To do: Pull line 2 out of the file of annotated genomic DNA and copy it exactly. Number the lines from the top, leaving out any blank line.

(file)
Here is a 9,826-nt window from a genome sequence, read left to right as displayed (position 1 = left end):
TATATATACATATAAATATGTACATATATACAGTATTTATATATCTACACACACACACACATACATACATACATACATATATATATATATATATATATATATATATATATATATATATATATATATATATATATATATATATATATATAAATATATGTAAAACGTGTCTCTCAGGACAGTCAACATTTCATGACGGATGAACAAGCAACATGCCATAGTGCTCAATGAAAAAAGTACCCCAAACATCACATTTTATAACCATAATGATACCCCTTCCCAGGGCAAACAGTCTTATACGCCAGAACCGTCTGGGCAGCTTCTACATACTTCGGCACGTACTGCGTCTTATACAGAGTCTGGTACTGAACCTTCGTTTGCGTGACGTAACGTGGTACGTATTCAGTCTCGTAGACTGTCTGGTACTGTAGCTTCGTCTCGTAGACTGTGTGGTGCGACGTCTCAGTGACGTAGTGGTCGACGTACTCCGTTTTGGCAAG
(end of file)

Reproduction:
TATATATACATATAAATATGTACATATATACAGTATTTATATATCTACACACACACACACATACATACATACATACATATATATATATATATATATATATATATATATATATATATATATATATATATATATATATATATATATATATAAATATATGTAAAACGTGTCTCTCAGGACAGTCAACATTTCATGACGGATGAACAAGCAACATGCCATAGTGCTCAATGAAAAAAGTACCCCAAACATCACATTTTATAACCATAATGATACCCCTTCCCAGGGCAAACAGTCTTATACGCCAGAACCGTCTGGGCAGCTTCTACATACTTCGGCACGTACTGCGTCTTATACAGAGTCTGGTACTGAACCTTCGTTTGCGTGACGTAACGTGGTACGTATTCAGTCTCGTAGACTGTCTGGTACTGTAGCTTCGTCTCGTAGACTGTGTGGTGCGACGTCTCAGTGACGTAGTGGTCGACGTACTCCGTTTTGGCAAG